I've been stewing over something for a week, now. I've told myself that it's not as big a deal as my brain is making it out to be, and, in the grand scheme of things, I'm sure it's not. BUT, I'm totally going to bitch about it, anyway. Who knows, maybe bitching about it will get it out of my system and I'll be able to stop stewing over it.
At last week's Booster Club meeting, after we had addressed the items on our agenda, one of the newer members asked if she could add an item. We aren't a formal bunch by any means, so, we told her to go for it. Her "item" was actually a pretty passionate complaint about "certain" athletes getting special treatment when it came to the locker decorating that we organize during Homecoming week and the week immediately following Christmas break.
Yeah, I think she meant these guys...
Tonia, our President Extraordinaire, listened patiently while the new member railed against the unfairness of the Boosters making an extra effort for a few while the rest of the athletes made do with a simple banner that indicated their name and which sport they played.
When she eventually wound down, Tonia very sweetly and calmly explained that the Boosters were responsible for those simple banners, one for each and every athlete in the school, plus, a number of athletes who are homeschooled and don't actually have lockers upon which to hang them (we send those home with the athletes); the rest of the decorating is done by parents-all of whom are invited to do so by email, through the school announcements, and by the coaches of each sport. Tonia went on to say that, while she understands that not all parents will be able to take advantage of the opportunity, it was made available, so, she felt that the Boosters had done their due diligence.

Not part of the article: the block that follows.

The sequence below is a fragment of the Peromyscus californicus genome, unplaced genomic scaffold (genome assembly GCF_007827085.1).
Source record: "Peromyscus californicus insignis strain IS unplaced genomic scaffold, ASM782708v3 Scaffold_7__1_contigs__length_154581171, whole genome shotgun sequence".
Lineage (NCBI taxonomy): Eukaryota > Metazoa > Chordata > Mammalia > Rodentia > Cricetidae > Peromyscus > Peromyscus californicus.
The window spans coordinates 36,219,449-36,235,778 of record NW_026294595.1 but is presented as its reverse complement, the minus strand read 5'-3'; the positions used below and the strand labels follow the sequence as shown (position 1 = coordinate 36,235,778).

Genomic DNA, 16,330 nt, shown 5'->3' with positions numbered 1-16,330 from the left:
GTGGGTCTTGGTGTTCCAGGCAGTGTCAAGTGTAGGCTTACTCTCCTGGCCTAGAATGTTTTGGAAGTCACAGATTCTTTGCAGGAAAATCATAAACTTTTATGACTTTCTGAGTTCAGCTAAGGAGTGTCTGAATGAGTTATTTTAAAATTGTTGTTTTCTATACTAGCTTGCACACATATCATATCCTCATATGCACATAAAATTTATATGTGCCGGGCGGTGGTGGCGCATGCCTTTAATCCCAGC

Furthermore, the parents of those "certain" athletes (the moms, mostly) had gotten together to make the decorations for their sons' lockers, and, they had decided to also make decorations for the rest of the male athletes in that particular class, not because they are super-speshul snowflakes, but, because they are a pretty tight group of boys and because they (the moms) are aware that some of the boys' families have time and/or financial constraints that prevented them from participating.
The new member said she appreciated the information but that she still felt that it was unfair to the athletes whose parents didn't participate, and, in the interest of fairness, maybe we shouldn't invite parents to participate at all; the simple banners could suffice as the decorations for Spirit Week.
Tonia, again, very sweetly, explained that, as the Booster Club President, she understood the new members position and appreciated her for bringing it to the attention of the group. Then, she explained, also, very sweetly, actually, possibly even more sweetly than was strictly necessary, that, as a parent, she was very sad for the kids whose parents were unable/unwilling/uninvolved, etc. That said, she would also be damned if her kid was going to suffer in the name of fairness.
Then, she smiled, toasted us all with her wine, and adjourned the meeting.
For the record, I am firmly on Team Tonia, and, while my heart also goes out to the kids who are gypped out of cool things because they have parents who, for whatever reason, don't participate; I also know that life is not fair.
So, why am I still stewing about it an entire week later?
I wish I knew.